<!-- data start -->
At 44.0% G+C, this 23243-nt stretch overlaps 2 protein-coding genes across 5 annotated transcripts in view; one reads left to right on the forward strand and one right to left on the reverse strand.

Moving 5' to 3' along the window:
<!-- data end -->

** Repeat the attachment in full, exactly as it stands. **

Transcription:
At 44.0% G+C, this 23243-nt stretch overlaps 2 protein-coding genes across 5 annotated transcripts in view; one reads left to right on the forward strand and one right to left on the reverse strand.

Moving 5' to 3' along the window: